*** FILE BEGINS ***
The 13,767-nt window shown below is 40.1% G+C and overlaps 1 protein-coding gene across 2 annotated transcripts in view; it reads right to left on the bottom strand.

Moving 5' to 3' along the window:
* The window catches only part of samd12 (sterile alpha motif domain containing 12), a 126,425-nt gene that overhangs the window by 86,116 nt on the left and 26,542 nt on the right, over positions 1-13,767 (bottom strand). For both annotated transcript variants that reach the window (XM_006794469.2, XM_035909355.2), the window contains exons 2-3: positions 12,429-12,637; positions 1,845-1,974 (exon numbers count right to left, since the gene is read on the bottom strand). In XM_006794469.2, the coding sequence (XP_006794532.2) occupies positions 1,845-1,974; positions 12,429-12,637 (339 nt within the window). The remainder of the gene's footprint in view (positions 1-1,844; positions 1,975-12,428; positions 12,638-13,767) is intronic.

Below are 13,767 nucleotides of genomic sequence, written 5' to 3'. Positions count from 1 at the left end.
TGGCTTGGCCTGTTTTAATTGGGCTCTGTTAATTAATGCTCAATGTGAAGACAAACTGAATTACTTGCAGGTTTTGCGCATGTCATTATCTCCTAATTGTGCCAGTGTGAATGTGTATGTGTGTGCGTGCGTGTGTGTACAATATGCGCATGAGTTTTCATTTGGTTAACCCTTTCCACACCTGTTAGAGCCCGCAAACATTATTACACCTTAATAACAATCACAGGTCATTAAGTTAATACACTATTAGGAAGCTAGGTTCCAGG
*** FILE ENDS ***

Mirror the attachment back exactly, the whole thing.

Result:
The 13,767-nt window shown below is 40.1% G+C and overlaps 1 protein-coding gene across 2 annotated transcripts in view; it reads right to left on the bottom strand.

Moving 5' to 3' along the window:
* The window catches only part of samd12 (sterile alpha motif domain containing 12), a 126,425-nt gene that overhangs the window by 86,116 nt on the left and 26,542 nt on the right, over positions 1-13,767 (bottom strand). For both annotated transcript variants that reach the window (XM_006794469.2, XM_035909355.2), the window contains exons 2-3: positions 12,429-12,637; positions 1,845-1,974 (exon numbers count right to left, since the gene is read on the bottom strand). In XM_006794469.2, the coding sequence (XP_006794532.2) occupies positions 1,845-1,974; positions 12,429-12,637 (339 nt within the window). The remainder of the gene's footprint in view (positions 1-1,844; positions 1,975-12,428; positions 12,638-13,767) is intronic.

Below are 13,767 nucleotides of genomic sequence, written 5' to 3'. Positions count from 1 at the left end.
TGGCTTGGCCTGTTTTAATTGGGCTCTGTTAATTAATGCTCAATGTGAAGACAAACTGAATTACTTGCAGGTTTTGCGCATGTCATTATCTCCTAATTGTGCCAGTGTGAATGTGTATGTGTGTGCGTGCGTGTGTGTACAATATGCGCATGAGTTTTCATTTGGTTAACCCTTTCCACACCTGTTAGAGCCCGCAAACATTATTACACCTTAATAACAATCACAGGTCATTAAGTTAATACACTATTAGGAAGCTAGGTTCCAGG